Bhubaneswar misses Amrut award

One of the major objectives of the challenge was to clean the sewerage lines with modern methods rather than manually with the help of human

By Sandeep Mishra in Bhubaneswar
  • Published 2.12.18, 12:12 AM
  • Updated 2.12.18, 12:12 AM
  • 2 mins read
  •  
Sewerage work going on in Bhubaneswar. Ashwinee Pati

The city administration has missed the Amrut technology award, initiated by the Union ministry of housing and urban affairs, to reward the urban local bodies for implementing various methods to ensure safe sewerage maintenance practice in the cities.

The results of the Atal Mission for Rejuvenation and Urban Transformation Amrut Technology Challenge Award were announced last week. The cities were to showcase their ability to manage septage efficiently.

Though the Bhubaneswar Municipal Corporation and the Odisha Water Supply and Sewerage Board submitted their proposal to take part in the challenge, they failed to get an award for the city. The Hyderabad Metropolitan Water Supply and Sewerage Board has won the award.

The objective of the challenge was to identify technological as well as business process innovations, endorse viable models that are suitable for a different sizes, geographies and class of cities, pilot test and handhold to scale the short-listed technologies in select cities and bridge gap between innovators and beneficiaries that is civic body and citizens.

The proposal of the capital administration here was based on the recently implemented decentralised water treatment technology for the functional and upcoming sewerage treatment plants and the revised septage treatment guideline that came into force in the urban local bodies in 2017.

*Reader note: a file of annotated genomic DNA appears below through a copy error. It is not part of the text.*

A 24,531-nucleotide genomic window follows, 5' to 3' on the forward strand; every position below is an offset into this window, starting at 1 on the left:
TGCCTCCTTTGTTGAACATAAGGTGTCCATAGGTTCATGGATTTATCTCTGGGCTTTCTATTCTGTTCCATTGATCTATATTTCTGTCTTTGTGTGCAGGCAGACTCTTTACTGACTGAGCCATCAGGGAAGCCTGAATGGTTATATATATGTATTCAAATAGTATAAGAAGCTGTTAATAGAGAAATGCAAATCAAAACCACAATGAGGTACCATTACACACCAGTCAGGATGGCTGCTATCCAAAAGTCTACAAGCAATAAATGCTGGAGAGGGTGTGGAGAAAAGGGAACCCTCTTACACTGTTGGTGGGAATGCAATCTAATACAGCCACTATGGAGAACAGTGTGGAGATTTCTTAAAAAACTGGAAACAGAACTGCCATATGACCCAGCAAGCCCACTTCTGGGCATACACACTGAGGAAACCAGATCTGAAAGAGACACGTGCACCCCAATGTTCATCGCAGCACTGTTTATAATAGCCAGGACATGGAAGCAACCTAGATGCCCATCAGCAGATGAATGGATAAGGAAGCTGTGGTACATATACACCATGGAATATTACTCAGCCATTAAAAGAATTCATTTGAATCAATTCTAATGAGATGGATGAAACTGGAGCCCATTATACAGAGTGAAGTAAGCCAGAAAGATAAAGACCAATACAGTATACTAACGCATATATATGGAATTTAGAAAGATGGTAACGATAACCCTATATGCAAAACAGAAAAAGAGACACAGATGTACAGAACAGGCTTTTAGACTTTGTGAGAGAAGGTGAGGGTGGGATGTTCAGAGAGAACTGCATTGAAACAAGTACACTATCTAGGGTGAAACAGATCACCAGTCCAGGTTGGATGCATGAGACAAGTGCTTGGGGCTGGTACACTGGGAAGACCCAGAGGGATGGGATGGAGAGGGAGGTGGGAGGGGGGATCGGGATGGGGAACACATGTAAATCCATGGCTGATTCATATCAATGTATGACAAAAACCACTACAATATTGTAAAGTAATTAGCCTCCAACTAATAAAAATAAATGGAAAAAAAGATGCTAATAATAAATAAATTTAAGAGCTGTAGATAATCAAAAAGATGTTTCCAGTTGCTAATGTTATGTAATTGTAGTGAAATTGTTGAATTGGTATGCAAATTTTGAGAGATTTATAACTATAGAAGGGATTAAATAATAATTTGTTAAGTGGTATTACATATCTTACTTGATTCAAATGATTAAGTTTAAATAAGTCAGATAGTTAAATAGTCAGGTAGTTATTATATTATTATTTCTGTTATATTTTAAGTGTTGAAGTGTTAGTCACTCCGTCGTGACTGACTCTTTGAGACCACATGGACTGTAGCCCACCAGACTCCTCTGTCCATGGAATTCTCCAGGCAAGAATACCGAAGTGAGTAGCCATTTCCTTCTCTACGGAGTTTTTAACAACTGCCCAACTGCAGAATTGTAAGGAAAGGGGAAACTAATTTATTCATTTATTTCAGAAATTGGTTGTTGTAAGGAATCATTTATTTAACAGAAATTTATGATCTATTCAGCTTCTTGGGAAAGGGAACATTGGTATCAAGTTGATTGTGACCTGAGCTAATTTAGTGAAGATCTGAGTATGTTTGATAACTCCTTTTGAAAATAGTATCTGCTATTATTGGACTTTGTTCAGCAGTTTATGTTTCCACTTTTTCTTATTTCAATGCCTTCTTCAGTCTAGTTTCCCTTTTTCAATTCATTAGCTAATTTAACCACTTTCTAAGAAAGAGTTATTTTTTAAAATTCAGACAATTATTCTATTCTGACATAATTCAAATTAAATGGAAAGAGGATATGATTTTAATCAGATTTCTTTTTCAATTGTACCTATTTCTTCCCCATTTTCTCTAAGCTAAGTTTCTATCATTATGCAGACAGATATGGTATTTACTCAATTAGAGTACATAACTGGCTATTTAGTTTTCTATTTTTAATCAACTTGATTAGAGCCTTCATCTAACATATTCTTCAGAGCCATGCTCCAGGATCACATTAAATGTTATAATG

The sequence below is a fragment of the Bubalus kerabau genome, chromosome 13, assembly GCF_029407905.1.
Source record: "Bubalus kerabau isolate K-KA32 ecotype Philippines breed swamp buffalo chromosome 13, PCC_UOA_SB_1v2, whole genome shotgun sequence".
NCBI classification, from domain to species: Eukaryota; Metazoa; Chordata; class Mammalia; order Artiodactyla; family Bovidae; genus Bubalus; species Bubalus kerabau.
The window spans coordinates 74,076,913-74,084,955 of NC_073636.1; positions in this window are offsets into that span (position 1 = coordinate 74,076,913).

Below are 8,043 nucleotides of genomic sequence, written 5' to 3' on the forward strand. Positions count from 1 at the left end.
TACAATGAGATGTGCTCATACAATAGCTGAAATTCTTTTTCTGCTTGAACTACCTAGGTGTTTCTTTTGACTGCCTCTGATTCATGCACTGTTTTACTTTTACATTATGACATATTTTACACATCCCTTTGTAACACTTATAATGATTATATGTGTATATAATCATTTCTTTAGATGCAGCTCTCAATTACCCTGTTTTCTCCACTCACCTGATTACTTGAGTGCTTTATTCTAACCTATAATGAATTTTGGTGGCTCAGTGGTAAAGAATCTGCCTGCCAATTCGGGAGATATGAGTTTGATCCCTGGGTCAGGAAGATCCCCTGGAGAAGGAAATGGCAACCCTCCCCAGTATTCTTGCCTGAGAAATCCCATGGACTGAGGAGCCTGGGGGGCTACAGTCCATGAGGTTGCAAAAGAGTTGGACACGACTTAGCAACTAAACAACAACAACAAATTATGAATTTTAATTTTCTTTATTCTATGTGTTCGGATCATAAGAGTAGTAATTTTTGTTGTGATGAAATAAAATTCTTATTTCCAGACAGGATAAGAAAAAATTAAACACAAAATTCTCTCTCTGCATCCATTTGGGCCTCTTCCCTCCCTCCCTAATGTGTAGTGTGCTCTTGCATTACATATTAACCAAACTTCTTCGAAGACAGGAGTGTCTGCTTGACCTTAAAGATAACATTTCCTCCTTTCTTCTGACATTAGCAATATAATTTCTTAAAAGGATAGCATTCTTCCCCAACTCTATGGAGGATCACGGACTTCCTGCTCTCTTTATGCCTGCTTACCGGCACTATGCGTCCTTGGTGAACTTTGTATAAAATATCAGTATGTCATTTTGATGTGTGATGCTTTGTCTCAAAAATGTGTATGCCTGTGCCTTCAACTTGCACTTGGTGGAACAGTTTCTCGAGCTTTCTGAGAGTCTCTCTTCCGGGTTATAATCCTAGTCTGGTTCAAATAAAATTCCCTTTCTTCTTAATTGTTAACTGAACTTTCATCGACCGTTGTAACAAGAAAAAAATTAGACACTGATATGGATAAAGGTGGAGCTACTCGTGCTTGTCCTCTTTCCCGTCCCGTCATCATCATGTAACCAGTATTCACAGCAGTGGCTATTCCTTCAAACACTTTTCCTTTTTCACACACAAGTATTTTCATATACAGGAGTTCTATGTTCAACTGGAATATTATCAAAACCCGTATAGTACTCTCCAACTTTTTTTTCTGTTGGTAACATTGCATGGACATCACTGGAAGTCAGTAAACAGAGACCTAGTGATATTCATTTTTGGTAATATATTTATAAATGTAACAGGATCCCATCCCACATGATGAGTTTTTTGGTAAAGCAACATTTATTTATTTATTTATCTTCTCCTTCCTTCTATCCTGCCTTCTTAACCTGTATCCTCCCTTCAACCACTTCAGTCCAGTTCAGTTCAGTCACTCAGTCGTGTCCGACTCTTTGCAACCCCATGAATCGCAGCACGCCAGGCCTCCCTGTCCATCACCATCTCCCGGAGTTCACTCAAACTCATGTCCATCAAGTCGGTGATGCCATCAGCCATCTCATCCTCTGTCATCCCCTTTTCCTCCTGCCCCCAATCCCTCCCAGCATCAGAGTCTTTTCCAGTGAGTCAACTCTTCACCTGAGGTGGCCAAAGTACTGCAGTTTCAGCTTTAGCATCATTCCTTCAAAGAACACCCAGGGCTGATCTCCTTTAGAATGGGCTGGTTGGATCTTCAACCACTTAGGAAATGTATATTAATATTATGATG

However, the city failed in getting the award since neither the local authorities are able to implement the septage treatment guideline that mandates construction of proper sewage pits in households and connection of the same to the sewerage network, nor being able to open enough number of sewerage treatment plants.

“We have opened sewerage treatment plant at Basuaghai last month and are constructing two more at Ghatikia and VSS Nagar. The plants will function on the new decentralised water treatment technology. We are also laying an underground sewage network, which will be functional soon,” said mayor Ananta Narayan Jena.

He said that though they missed out on the award, they would not stop working. “Such awards do boost our confidence but missing out on the same will also not demoralise us. We are more confident now and once we complete laying of the sewerage network and the treatment plants, we will come winner again,” said Jena.

One of the major objectives of the challenge was to clean the sewerage lines with modern methods rather than manually with the help of human. It can be noted here that the two persons died in the city while cleaning such a sewer line near Behera Sahi at Nayapalli in May last year.

“Proper management of septage is always a challenge. It takes a hell a lot of investments and adequate planning. The city administration should take the help of expert agencies whenever needed and come up with concrete plans for the management of septage. The city now lacks in it and rightly misses out on the award,” said social worker Alok Kar.

The city though featured in top twenty smart cities of the country in 2016 and get Pierre L’enfant International Planning Excellence Award from American Planning Association in 2017, it failed to get the India Smart City Award initiated by the ministry of housing and urban affairs in June 2018.